The role of a trustee is to hold assets for the benefit of the beneficiaries of the trust and to administer the trust in accordance with both the general law and the specific provisions of a trust document. In all circumstances, when exercising their functions, trustees are required to act in good faith with honestly and integrity and to exercise reasonable care and skill in administrating the trust. This includes the financial control of the trust assets and a duty to invest those where appropriate. Where a professional is appointed as a trustee they are expected to exercise an even higher standard in regards to these principles.
The general investment principles are contained in the Trustee Act 2000 (s3) and may also feature in the trust instrument itself, to give the trustees power to put trust assets into any investment which they would be able to invest in if they owned the funds themselves. This is obviously a wide ranging power however, there is further guidance as to how the trustees exercise this function.
- Trustees must consider the suitability of proposed investments for the trust and the investment strategy should be diversified if appropriate to spread risk.
- Where trustees do not feel they are suitably experienced or have special knowledge to enable them to make these decisions personally it is often a sensible position to take qualified financial advice to ensure the trustees are complying with their obligations.
Dependent on the nature of the trust other factors may need to be considered in the appropriateness of any investment, for example an Income in Possession trust (IIP) to produce income for a beneficiary for life before being distributed to remaining beneficiaries must way the balance between producing the income for those currently entitled against preserving or increasing the capital for those ultimately interested following the termination of the life interest. Often something as simple as this can be overlooked and recently we have been involved in assisting a trust where a capital sum of £8,000 was placed onto a trust in the 1980’s for the benefit of a surviving widow were only consideration was given to generating income for that surviving widow and not any subsequent capital growth. In the 1980’s £8,000 had a significantly greater value then £8,000 in 2018.
Beneficiaries age or tax position may also be relevant to investment choice of trustees and should be considered. Where trust funds are to be held for minor beneficiaries then trustees may consider a none income producing product as a suitable investment vehicle to mitigate the need for income tax accountable to HM Revenue & Customs.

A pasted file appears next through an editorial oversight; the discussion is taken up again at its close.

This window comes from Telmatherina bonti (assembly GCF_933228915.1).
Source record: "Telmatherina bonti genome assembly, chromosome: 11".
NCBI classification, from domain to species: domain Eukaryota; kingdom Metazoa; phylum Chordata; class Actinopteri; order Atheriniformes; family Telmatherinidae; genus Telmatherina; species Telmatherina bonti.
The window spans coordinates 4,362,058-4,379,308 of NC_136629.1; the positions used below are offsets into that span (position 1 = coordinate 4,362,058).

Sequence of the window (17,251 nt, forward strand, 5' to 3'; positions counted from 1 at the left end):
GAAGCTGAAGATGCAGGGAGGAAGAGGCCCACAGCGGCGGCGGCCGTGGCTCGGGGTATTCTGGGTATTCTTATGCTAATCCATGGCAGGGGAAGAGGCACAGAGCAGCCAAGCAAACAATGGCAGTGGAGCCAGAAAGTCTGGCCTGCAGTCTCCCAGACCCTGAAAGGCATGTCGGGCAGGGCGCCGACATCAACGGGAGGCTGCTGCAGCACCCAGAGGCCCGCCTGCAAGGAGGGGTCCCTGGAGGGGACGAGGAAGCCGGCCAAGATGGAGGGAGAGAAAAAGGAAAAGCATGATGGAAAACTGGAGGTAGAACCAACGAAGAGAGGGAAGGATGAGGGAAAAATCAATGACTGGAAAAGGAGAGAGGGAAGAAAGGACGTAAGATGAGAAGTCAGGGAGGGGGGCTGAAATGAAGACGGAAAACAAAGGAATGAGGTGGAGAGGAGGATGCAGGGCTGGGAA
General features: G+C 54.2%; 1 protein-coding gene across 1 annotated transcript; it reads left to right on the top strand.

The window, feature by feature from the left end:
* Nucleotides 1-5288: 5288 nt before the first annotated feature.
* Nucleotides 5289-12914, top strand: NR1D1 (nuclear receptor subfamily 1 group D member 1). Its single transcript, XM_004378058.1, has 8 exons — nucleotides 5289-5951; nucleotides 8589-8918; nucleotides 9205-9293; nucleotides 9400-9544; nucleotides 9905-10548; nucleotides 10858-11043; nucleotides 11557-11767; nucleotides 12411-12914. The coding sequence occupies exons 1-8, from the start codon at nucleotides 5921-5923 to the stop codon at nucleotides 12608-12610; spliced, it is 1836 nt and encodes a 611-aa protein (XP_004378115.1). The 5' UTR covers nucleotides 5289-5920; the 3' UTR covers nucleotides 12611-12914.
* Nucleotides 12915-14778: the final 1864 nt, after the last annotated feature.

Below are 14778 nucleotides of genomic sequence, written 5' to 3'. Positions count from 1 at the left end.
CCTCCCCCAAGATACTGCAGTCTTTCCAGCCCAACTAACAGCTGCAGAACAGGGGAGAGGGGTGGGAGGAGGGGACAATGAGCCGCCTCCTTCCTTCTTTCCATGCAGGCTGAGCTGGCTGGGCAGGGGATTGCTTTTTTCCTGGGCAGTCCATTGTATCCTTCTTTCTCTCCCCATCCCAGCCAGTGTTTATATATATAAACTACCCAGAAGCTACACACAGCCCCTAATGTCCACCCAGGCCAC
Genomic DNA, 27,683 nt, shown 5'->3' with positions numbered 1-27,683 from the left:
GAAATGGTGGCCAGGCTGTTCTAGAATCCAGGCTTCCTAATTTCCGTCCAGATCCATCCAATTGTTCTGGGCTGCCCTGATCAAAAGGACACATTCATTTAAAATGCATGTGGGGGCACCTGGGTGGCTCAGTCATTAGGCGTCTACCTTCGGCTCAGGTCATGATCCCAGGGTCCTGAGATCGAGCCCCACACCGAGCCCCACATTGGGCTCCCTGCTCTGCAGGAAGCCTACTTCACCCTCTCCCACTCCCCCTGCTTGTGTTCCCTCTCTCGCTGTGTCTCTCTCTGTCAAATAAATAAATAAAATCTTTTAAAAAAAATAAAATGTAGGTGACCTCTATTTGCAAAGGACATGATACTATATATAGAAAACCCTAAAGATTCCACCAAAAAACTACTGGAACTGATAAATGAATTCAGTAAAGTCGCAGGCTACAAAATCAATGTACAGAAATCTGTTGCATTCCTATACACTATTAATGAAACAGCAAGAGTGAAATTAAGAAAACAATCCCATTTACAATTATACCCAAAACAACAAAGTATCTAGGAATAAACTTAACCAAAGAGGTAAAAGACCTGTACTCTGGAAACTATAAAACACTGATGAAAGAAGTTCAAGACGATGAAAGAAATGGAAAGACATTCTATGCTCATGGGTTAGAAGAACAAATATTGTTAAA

Following initial investment choices by trustees it is also a requirement that investments are regularly reviewed and if necessary amendments made to ensure that trustees continue to discharge their professional duties and responsibilities. Where financial advisors are retained by trustees in relation to investments, this obligation to a large extent met by the reviews of the financial advisors submitting a report to the trustees.
With Brexit on the horizon and the uncertainty over market reaction it is perhaps an ideal time for trustees to consider the investment strategy of their trust funds and as always document any decisions made to confirm that trustees have considered the investment.
Failure to Manage Correctly
Where trustees do not manage a trust fund correctly they can be held to have breached their positno and be held accountable for loss. Where a loss has been incurred but the trustees have acted ina ccordance with their duties, for example if the stock market fell, trustees will not normall ybe liable if they have acted appropriately. Often it is inaction of trustees rather than a incorrect informed choice that can lead to a question of negligence and in the pre-trustee act case of Nestle v National Westminster Bank PLC (1994) the beneficiaries argued that the trustees had exercised their investment powers too restrictively and that if the trust had been properly invested, it would have been worth a significantly greater value (over £1 million) Whilst the Court accepted the beneficiaries’ arguments they dismissed the claim because the trustees could not be held as following a investment strategy which no reasonably confident trustee would have done in the same circumstances. Had they not taken any action at all in considering investments the outcome would have been significantly different with the trustees facing liability for the loss.
Need Further Advice?
Our private client solicitors include members of the Society of Trusts and Estates Practitioners, the internationally recognised body of leading professionals in the areas of estate planning and trusts, and are available to provide advice on trust establishment, administration and resolution across our network of 10 offices throughout Yorkshire and the Tees Valley including York, Harrogate, Northallerton and Stockton. Should you consider that you may need advice in relation to your role as trustee then contact your nearest office, call 0800 160 1010 or visit www.coles-law.co.uk and our team will be happy to help you.